It's not very often that you’re given the opportunity to forge an entity that could come to define the very soul of a football club, but that is the opportunity that has presented itself to those at Western United in recent months.
This Sunday, the sophomore club's academy sides will play for points for the very first time against Box Hill United at Wembley Park in Melbourne’s East.
Initially, the club’s moves into the youth space will be small ones; with Western set to field an Under-21 side under the stewardship of former Olyroo Ante Moric in their local senior NPL3 Victoria competition, and an U-19 team guided by New Zealand international and South Melbourne legend Vaughan Coveny in the competition below.
Though the relationship, at this stage, is just a partnership, Western have also forged a pact with women’s Victorian state league powerhouse Calder United, who, after losing last year due to COVID-19, are seeking to replicate a 2019 season that saw them win every trophy on offer in the top Victorian women’s league.
“I’m excited, they’re [Western’s players] excited and the club’s excited,” Moric said.
“We believe that we picked out some of the best talent in the west that hadn’t had an opportunity. There’s so much talent in the west. There’s so much talent everywhere in Australia but especially here in Melbourne.
“You go down to Geelong and Ballarat – they came from everywhere to have a go.”
Western first entered the A-League ahead of the 2019-20 season after receiving one of two expansion licences from Football Australia (then, the FFA) in late 2018.
On-field results were positive for the green and black-clad side, navigating the highs and lows of expansion to reach finals football and, in Italian superstar Alessandro Diamanti, field one of the most skilful and larger-than-life players to hit Australian shores - across any code - in decades.
Off the field, however, growing pains were clear.
With the privately-funded boutique stadium in Melbourne’s west still stuck in the planning and concept stages, the club played across a range of venues in Victoria during their first season: Geelong’s Kardinia Park, Ballarat’s Mars Stadium and Footscray’s Whitten Oval.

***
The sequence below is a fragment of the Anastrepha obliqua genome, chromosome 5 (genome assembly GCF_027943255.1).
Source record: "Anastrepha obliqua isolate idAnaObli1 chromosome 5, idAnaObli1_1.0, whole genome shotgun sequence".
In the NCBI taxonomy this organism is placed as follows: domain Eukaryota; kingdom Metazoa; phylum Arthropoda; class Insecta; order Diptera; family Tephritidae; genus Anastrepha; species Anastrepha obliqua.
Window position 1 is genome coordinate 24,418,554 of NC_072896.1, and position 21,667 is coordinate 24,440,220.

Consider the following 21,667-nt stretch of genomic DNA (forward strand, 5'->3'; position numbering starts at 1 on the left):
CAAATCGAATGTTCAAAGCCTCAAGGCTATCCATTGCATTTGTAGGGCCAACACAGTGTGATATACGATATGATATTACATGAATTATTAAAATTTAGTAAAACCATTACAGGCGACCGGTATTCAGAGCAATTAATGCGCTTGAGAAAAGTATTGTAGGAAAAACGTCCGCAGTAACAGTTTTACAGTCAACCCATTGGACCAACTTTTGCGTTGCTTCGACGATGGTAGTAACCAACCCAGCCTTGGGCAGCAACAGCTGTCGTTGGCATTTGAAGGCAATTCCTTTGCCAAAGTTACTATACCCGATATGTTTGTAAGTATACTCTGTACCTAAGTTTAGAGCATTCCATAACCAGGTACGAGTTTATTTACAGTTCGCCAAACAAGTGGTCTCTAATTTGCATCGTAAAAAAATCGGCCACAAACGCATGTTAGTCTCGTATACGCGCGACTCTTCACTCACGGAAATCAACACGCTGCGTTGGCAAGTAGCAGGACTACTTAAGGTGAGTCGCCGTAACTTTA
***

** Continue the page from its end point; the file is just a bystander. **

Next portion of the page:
Though the ground-hopping did ostensibly fit with their vision of being a team ‘Of the West’, this nomadic trek across cavernous AFL grounds did little to foster the creation of a strong, emotional and loud connection with fans.
These fledgling steps into the youth space, the club believes, are the first of many designed to address that.
For Rudan, the Western academy will centre itself less around the creation of a mirror of his senior side but, instead, as an environment in which players' individual capabilities are developed.
From there, their ability to slot into a system - bolstered by their higher base - can be polished.
“You’ll see with Ante Moric and Vaughan Coveny that our academy players, it’s more likely that they won’t be playing the same system as we do in the first team because it’s not about systems for me, it’s about development,” Rudan told The World Game.
“That’s making sure that the individual gets enough time where they can hone their skills and improve every day on their skillset.
“We talk about improvement and things that players are good at and we sometimes work too much on the improvement [of weaknesses] side of things, I think it’s also important to continue to work on their good skillsets - if they’re a good dribbler, good first touch, good shot on them, or even their running capability. It really is about improving and developing the individual.”
Born in Sydney’s west, Rudan is a product of the famed youth academy of Sydney United, which across the years also helped produce Australian football luminaries such as Tony Popovic, Ante Milicic, Zeljko Kalac, and Mile Jedinak.
He also spent a period at the legendary Australian Institute of Sport program - rooming with Mark Viduka - at a time when it was honing the development of a cohort of players that would go on to make up Australia’s ‘Golden Generation’, and the Western coach is hoping to import some of the techniques that worked so well back then into his new academy.
“For us, it’s almost like the Institute of Sport,” he explained. “I was there for a couple of years and went there as a midfielder but I left as a central defender and ended up having a career in the game because of that.
“I’m not talking about changing positions. For me, what I got more out of the institute was being a better footballer, being better educated in terms of what a professional footballer should behave like in terms of diet, sleeping habits and the level of professionalism.
“That’s the kind of attitude that we want at our academy: becoming a better professional and honing your individual skills - because a good player can play any system.
“It’s not so much about sticking to a philosophy or even a playing formation, I think style matters, it’s the principles that are important, it’s not so much the formation. I think a lot of people get that wrong.
“For example, can your first touch and body shape be in a position where you can go forward first? That’s giving you a bit of dissecting in certain skills that we’re looking for.”